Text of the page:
Archive for April 3rd, 2010
McClatchy has published a video and a written summary of conservatives’ recent efforts to rewrite history.
This evidence-free approach to history is surreal. How can this possibly be happening? It is apparent that these rewrites of history are evidence of the confirmation bias running at full throttle. I recently came across this vivid description of this phenomenon in a book called A Mind of Its Own: How Your Brain Distorts and Deceives (2006), by Cordelia Fine:
Reasoning is the vain brain’s of . . . powerful protectorate. This might seem a little odd. Isn’t reasoning supposed to be the compass that guides us toward the truth, not saves us from it? It seems not–particularly when our ego is under attack. In fact, the best we can say for our gift of thinking in these circumstances is that we do at least recognize that conclusions cannot be drawn out of thin air: we need a bit of evidence to support our case. The problem is that we behave like a smart lawyer searching for evidence to bolster his client’s case, rather than a jury searching for the truth. As we’ve seen, memory is often the overzealous secretary who assists in this process by hiding or destroying files that harbor unwanted information. Only when enough of the objectionable stuff has been shredded dare we take a look. Evidence that supports your case is quickly accepted, and the legal assistants are sent out to find more of the same. However, evidence that threatens reason’s most important client–you–is subjected to grueling cross-examination. Accuracy, validity, and plausibility all come under attack on the witness stand. The case is soon won. A victory for justice and truth, you think, conveniently ignoring the fact that yours was the only lawyer in the courtroom.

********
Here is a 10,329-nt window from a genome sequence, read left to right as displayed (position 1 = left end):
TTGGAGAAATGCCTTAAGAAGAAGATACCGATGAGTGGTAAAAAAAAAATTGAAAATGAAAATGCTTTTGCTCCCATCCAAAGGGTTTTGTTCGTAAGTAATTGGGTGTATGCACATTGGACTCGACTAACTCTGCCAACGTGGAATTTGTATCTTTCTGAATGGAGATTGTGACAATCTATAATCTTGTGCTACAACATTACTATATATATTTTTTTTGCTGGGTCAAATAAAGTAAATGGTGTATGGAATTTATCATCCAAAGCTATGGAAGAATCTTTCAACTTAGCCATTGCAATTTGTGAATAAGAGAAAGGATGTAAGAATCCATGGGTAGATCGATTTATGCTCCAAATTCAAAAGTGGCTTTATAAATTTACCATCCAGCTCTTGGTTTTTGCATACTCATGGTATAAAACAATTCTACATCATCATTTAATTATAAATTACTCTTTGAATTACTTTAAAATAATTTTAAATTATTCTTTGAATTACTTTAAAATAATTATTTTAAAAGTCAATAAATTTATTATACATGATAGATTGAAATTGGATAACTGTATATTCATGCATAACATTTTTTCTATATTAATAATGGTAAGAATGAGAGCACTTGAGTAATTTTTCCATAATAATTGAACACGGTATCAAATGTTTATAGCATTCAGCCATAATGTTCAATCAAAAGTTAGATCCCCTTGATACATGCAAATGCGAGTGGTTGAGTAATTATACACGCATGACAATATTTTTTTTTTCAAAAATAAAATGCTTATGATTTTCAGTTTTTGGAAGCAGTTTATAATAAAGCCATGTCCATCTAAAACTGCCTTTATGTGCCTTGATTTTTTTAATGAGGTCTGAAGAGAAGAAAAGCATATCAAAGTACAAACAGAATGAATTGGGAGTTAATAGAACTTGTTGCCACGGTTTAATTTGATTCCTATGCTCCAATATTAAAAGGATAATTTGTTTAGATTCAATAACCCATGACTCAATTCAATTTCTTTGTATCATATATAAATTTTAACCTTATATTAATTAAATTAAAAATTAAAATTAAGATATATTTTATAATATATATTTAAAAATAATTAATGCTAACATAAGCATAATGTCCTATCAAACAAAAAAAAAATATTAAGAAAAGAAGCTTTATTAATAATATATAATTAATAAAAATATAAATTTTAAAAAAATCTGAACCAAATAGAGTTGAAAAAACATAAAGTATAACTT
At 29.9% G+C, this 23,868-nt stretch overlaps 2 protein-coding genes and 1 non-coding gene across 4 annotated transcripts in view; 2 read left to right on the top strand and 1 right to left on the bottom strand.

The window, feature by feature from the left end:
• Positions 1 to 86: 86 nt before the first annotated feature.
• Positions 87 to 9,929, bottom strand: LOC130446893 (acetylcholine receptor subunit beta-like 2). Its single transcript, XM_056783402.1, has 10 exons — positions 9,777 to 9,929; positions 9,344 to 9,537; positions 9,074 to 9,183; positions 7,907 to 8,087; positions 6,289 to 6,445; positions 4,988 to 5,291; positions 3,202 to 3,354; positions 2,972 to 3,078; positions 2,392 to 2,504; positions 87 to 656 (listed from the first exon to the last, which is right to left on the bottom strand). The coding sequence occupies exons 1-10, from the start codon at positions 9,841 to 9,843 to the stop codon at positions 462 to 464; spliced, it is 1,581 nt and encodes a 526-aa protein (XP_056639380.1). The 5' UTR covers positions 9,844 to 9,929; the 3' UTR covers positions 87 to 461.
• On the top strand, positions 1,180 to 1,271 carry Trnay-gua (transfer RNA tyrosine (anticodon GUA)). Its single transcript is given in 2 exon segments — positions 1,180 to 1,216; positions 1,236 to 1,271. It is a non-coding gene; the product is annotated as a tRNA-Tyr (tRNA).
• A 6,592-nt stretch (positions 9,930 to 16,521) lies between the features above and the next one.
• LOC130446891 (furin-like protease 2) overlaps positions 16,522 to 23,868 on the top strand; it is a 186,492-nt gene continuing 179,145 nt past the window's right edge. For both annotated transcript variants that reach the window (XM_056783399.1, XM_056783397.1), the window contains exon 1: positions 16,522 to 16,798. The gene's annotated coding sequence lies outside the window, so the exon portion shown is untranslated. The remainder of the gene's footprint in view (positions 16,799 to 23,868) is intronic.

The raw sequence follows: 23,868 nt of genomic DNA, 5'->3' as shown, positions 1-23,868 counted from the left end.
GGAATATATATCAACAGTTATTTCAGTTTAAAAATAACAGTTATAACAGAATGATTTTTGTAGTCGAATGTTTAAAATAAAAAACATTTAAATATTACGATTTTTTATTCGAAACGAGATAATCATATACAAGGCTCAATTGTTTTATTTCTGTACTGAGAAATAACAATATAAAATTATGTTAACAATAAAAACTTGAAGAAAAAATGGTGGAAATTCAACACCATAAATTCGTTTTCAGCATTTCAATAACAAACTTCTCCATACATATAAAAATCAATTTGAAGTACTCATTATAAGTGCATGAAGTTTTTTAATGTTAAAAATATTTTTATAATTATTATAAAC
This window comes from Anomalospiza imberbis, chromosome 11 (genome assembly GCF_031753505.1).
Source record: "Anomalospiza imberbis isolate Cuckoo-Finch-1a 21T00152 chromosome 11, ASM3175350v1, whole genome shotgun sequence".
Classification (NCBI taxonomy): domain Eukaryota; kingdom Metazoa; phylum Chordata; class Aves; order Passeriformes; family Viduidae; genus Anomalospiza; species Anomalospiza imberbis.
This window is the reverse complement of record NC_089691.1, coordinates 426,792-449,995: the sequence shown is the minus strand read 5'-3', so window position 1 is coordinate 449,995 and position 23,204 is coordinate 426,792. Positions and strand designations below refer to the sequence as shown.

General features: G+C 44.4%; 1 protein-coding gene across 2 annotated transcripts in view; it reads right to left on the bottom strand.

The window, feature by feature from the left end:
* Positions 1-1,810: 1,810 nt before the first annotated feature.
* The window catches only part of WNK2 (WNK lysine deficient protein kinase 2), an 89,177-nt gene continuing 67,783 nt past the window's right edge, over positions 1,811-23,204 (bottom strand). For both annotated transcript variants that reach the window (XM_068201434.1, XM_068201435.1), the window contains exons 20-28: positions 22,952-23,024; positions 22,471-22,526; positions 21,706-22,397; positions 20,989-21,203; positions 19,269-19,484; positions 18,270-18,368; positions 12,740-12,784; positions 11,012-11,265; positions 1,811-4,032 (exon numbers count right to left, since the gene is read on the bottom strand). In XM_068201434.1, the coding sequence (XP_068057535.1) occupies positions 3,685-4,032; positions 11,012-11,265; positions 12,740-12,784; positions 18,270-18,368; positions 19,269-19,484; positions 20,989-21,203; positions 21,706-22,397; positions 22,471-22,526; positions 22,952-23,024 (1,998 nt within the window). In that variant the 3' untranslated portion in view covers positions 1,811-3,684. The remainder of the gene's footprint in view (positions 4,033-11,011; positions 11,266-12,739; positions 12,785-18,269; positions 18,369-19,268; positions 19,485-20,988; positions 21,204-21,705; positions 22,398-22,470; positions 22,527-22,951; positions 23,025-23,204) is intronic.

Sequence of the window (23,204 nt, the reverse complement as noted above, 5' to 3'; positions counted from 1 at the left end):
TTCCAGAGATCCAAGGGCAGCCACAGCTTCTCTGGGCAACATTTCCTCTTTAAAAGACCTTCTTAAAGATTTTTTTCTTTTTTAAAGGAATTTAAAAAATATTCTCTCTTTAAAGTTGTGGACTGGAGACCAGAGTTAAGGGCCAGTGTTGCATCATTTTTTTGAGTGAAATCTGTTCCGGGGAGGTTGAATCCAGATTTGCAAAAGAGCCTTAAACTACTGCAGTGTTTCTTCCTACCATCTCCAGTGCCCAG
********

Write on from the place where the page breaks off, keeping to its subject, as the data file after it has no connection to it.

Fine adds this additional description toward the end of her book:
Evidence that fits with our beliefs is quickly waved through the mental border control. Counter-evidence, on the other hand, must submit to close interrogation and even then will probably not be allowed in. As a result, people can wind up holding their beliefs even more strongly after seeing counter-evidence. It’s as if we think, “Well, if that’s the best that the other side can come up with then I really must be right.” This phenomenon, called “belief polarization,” may help to explain why attempting to disillusion people of their perverse misconceptions is so often futile.